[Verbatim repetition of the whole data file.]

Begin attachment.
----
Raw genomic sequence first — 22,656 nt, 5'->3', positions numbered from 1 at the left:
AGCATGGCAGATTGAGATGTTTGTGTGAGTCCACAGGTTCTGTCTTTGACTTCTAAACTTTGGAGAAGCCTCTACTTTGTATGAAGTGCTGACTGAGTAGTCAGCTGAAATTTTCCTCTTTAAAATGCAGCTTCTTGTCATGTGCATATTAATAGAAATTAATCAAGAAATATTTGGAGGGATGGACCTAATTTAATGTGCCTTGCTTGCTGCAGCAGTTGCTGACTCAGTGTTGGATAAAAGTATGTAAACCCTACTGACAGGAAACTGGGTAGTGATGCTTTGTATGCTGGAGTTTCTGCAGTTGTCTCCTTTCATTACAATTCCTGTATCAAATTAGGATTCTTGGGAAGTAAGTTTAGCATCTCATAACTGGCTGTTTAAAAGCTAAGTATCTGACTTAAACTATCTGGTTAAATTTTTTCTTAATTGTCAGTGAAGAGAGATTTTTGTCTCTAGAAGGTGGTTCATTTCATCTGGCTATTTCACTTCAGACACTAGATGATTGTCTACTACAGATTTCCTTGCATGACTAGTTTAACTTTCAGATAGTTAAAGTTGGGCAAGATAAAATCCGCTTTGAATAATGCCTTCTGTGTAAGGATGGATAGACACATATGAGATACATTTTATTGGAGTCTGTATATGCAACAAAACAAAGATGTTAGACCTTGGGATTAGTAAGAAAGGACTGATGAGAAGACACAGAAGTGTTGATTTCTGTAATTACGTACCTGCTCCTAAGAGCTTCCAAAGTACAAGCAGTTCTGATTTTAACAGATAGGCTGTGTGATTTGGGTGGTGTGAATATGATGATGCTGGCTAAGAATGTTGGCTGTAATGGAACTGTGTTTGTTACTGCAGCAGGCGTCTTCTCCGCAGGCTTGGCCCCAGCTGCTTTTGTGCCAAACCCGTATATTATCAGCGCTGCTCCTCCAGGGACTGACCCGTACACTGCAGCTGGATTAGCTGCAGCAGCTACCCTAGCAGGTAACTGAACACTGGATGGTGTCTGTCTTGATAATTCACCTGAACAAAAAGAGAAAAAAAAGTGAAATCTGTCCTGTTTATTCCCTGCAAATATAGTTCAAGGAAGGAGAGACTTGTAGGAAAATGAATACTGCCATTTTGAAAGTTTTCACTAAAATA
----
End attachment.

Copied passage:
Raw genomic sequence first — 22,656 nt, 5'->3', positions numbered from 1 at the left:
AGCATGGCAGATTGAGATGTTTGTGTGAGTCCACAGGTTCTGTCTTTGACTTCTAAACTTTGGAGAAGCCTCTACTTTGTATGAAGTGCTGACTGAGTAGTCAGCTGAAATTTTCCTCTTTAAAATGCAGCTTCTTGTCATGTGCATATTAATAGAAATTAATCAAGAAATATTTGGAGGGATGGACCTAATTTAATGTGCCTTGCTTGCTGCAGCAGTTGCTGACTCAGTGTTGGATAAAAGTATGTAAACCCTACTGACAGGAAACTGGGTAGTGATGCTTTGTATGCTGGAGTTTCTGCAGTTGTCTCCTTTCATTACAATTCCTGTATCAAATTAGGATTCTTGGGAAGTAAGTTTAGCATCTCATAACTGGCTGTTTAAAAGCTAAGTATCTGACTTAAACTATCTGGTTAAATTTTTTCTTAATTGTCAGTGAAGAGAGATTTTTGTCTCTAGAAGGTGGTTCATTTCATCTGGCTATTTCACTTCAGACACTAGATGATTGTCTACTACAGATTTCCTTGCATGACTAGTTTAACTTTCAGATAGTTAAAGTTGGGCAAGATAAAATCCGCTTTGAATAATGCCTTCTGTGTAAGGATGGATAGACACATATGAGATACATTTTATTGGAGTCTGTATATGCAACAAAACAAAGATGTTAGACCTTGGGATTAGTAAGAAAGGACTGATGAGAAGACACAGAAGTGTTGATTTCTGTAATTACGTACCTGCTCCTAAGAGCTTCCAAAGTACAAGCAGTTCTGATTTTAACAGATAGGCTGTGTGATTTGGGTGGTGTGAATATGATGATGCTGGCTAAGAATGTTGGCTGTAATGGAACTGTGTTTGTTACTGCAGCAGGCGTCTTCTCCGCAGGCTTGGCCCCAGCTGCTTTTGTGCCAAACCCGTATATTATCAGCGCTGCTCCTCCAGGGACTGACCCGTACACTGCAGCTGGATTAGCTGCAGCAGCTACCCTAGCAGGTAACTGAACACTGGATGGTGTCTGTCTTGATAATTCACCTGAACAAAAAGAGAAAAAAAAGTGAAATCTGTCCTGTTTATTCCCTGCAAATATAGTTCAAGGAAGGAGAGACTTGTAGGAAAATGAATACTGCCATTTTGAAAGTTTTCACTAAAATA